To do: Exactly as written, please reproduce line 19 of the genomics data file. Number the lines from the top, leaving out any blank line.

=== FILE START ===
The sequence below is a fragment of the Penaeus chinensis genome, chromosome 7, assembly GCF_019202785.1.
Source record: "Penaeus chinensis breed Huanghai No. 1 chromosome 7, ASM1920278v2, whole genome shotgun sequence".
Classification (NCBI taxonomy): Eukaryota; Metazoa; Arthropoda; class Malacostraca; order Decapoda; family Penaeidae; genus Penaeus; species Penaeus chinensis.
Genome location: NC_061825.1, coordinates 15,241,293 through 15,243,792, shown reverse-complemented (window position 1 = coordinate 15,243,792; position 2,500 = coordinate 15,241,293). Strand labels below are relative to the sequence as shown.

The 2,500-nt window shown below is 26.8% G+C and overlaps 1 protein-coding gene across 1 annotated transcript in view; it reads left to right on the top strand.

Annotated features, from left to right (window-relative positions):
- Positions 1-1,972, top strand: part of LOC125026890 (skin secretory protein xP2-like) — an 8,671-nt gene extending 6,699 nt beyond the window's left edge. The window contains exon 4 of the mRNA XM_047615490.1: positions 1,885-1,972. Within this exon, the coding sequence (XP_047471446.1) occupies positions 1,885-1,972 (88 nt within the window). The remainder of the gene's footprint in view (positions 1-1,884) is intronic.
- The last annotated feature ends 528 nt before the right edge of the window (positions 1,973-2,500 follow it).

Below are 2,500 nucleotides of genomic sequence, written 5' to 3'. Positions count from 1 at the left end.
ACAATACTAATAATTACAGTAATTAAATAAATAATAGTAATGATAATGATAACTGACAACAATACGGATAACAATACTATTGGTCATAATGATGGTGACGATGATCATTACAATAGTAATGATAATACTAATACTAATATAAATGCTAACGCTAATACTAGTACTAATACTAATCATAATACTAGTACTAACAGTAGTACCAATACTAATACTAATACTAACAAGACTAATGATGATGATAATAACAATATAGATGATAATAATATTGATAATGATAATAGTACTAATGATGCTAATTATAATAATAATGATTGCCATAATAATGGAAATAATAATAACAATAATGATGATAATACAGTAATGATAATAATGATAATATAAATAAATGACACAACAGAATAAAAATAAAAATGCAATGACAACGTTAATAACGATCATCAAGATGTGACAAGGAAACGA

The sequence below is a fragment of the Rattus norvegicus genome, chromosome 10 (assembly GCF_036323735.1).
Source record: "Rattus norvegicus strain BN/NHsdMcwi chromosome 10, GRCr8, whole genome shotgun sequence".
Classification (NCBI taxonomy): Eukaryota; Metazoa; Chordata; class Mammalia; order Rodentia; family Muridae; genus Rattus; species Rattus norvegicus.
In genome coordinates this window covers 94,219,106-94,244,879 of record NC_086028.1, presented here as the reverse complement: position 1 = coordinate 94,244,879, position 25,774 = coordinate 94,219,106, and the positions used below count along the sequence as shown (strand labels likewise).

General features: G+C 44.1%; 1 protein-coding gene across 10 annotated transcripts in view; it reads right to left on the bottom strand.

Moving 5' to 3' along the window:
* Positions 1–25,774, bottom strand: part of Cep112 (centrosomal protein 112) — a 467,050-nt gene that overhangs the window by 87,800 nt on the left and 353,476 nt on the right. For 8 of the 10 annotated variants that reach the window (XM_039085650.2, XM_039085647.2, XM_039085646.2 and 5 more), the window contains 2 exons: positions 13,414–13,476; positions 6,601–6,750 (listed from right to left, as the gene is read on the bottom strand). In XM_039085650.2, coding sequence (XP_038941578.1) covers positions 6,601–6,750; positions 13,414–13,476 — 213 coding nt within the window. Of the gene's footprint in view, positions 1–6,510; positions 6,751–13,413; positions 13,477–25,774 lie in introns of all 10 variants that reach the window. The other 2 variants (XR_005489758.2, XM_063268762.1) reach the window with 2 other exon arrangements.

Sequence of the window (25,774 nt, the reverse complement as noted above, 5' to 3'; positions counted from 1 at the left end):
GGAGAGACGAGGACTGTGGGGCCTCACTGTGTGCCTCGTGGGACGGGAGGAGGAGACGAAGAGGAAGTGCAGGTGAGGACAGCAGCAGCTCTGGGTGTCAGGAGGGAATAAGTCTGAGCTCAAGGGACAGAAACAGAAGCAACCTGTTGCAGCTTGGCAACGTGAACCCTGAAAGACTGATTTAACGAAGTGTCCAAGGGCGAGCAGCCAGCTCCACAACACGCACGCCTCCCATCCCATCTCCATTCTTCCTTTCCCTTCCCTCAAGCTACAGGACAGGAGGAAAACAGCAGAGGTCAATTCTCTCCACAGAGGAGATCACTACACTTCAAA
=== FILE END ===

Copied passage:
GGAGAGACGAGGACTGTGGGGCCTCACTGTGTGCCTCGTGGGACGGGAGGAGGAGACGAAGAGGAAGTGCAGGTGAGGACAGCAGCAGCTCTGGGTGTCAGGAGGGAATAAGTCTGAGCTCAAGGGACAGAAACAGAAGCAACCTGTTGCAGCTTGGCAACGTGAACCCTGAAAGACTGATTTAACGAAGTGTCCAAGGGCGAGCAGCCAGCTCCACAACACGCACGCCTCCCATCCCATCTCCATTCTTCCTTTCCCTTCCCTCAAGCTACAGGACAGGAGGAAAACAGCAGAGGTCAATTCTCTCCACAGAGGAGATCACTACACTTCAAA